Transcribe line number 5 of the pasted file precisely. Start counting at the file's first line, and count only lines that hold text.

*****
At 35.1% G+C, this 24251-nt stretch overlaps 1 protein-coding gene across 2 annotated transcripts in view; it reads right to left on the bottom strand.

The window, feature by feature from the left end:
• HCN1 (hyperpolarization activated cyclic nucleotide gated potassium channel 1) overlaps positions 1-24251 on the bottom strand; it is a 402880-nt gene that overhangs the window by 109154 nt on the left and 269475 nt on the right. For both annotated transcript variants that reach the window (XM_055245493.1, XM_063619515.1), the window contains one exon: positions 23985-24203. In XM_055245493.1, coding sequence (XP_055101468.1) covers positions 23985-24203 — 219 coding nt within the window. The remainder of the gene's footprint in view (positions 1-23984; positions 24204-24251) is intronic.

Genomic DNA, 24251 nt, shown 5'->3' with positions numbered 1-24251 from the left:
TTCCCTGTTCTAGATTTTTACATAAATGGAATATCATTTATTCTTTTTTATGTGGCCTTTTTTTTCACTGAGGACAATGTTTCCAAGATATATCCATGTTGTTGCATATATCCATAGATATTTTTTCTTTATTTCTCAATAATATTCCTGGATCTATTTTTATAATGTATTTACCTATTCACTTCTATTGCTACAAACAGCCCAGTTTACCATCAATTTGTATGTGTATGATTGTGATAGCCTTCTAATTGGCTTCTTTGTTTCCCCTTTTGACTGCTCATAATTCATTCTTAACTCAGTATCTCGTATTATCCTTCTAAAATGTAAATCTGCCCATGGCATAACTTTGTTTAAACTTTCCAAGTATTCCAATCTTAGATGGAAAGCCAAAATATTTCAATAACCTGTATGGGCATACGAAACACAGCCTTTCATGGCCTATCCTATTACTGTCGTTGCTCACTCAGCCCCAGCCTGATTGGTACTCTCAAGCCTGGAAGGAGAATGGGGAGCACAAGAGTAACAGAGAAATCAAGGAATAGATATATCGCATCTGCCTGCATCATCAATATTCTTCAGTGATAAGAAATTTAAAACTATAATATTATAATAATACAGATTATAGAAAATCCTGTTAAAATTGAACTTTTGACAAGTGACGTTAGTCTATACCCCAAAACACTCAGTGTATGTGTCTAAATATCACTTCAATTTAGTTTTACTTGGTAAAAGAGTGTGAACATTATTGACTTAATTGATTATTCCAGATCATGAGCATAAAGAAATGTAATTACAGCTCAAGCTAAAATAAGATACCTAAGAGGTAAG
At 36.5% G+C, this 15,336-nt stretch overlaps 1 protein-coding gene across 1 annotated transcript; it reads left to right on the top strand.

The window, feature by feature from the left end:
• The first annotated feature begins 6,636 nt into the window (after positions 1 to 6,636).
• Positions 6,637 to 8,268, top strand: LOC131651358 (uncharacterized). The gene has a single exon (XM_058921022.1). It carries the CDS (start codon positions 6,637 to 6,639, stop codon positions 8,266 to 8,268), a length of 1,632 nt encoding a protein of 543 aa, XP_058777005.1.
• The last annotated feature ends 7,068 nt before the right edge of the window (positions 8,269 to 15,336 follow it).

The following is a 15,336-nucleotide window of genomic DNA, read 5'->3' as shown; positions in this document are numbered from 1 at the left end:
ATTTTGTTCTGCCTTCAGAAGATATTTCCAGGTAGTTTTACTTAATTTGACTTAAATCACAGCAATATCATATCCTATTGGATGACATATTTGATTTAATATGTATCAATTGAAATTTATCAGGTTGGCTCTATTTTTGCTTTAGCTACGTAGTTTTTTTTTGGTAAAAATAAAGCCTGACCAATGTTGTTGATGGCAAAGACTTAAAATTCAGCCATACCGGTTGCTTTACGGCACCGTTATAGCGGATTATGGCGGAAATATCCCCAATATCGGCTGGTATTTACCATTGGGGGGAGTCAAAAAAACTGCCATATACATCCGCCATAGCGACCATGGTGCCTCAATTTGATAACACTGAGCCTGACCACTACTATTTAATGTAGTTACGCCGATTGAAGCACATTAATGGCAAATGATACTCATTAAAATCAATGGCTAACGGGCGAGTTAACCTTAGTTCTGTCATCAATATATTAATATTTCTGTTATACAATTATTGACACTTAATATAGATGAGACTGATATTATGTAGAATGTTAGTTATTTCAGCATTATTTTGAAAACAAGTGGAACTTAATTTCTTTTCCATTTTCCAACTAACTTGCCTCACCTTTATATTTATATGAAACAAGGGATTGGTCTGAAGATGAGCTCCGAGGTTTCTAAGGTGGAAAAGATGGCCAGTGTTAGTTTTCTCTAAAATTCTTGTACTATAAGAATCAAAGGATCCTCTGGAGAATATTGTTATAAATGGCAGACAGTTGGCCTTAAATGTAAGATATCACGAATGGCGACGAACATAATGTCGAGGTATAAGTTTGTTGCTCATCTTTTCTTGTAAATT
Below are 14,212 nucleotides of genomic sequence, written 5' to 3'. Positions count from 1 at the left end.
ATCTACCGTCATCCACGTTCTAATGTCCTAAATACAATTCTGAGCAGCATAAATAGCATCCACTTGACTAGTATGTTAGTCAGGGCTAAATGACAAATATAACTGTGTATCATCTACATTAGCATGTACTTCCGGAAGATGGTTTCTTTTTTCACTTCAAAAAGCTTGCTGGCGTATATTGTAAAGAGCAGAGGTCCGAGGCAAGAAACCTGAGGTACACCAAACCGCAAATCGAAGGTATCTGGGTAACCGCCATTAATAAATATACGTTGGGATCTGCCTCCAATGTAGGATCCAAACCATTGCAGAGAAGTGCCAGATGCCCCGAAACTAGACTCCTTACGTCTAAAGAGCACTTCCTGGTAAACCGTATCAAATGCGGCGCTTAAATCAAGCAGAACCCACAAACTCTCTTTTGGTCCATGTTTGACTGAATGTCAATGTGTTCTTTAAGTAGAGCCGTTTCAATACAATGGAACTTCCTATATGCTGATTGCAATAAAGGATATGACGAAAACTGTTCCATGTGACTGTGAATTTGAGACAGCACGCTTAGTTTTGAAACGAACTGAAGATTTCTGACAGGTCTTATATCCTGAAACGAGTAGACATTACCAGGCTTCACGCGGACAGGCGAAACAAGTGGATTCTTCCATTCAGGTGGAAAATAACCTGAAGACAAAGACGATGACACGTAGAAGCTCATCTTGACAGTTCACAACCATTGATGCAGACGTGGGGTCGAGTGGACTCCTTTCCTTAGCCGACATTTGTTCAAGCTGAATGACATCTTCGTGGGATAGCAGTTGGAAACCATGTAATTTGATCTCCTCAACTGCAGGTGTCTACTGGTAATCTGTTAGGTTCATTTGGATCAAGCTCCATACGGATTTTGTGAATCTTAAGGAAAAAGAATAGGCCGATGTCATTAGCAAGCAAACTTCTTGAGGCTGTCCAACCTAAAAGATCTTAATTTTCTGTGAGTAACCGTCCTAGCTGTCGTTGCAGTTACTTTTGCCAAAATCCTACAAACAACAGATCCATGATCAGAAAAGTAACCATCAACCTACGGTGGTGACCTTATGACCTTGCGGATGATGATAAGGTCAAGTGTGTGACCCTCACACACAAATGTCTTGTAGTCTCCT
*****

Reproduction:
TTCCCTGTTCTAGATTTTTACATAAATGGAATATCATTTATTCTTTTTTATGTGGCCTTTTTTTTCACTGAGGACAATGTTTCCAAGATATATCCATGTTGTTGCATATATCCATAGATATTTTTTCTTTATTTCTCAATAATATTCCTGGATCTATTTTTATAATGTATTTACCTATTCACTTCTATTGCTACAAACAGCCCAGTTTACCATCAATTTGTATGTGTATGATTGTGATAGCCTTCTAATTGGCTTCTTTGTTTCCCCTTTTGACTGCTCATAATTCATTCTTAACTCAGTATCTCGTATTATCCTTCTAAAATGTAAATCTGCCCATGGCATAACTTTGTTTAAACTTTCCAAGTATTCCAATCTTAGATGGAAAGCCAAAATATTTCAATAACCTGTATGGGCATACGAAACACAGCCTTTCATGGCCTATCCTATTACTGTCGTTGCTCACTCAGCCCCAGCCTGATTGGTACTCTCAAGCCTGGAAGGAGAATGGGGAGCACAAGAGTAACAGAGAAATCAAGGAATAGATATATCGCATCTGCCTGCATCATCAATATTCTTCAGTGATAAGAAATTTAAAACTATAATATTATAATAATACAGATTATAGAAAATCCTGTTAAAATTGAACTTTTGACAAGTGACGTTAGTCTATACCCCAAAACACTCAGTGTATGTGTCTAAATATCACTTCAATTTAGTTTTACTTGGTAAAAGAGTGTGAACATTATTGACTTAATTGATTATTCCAGATCATGAGCATAAAGAAATGTAATTACAGCTCAAGCTAAAATAAGATACCTAAGAGGTAAG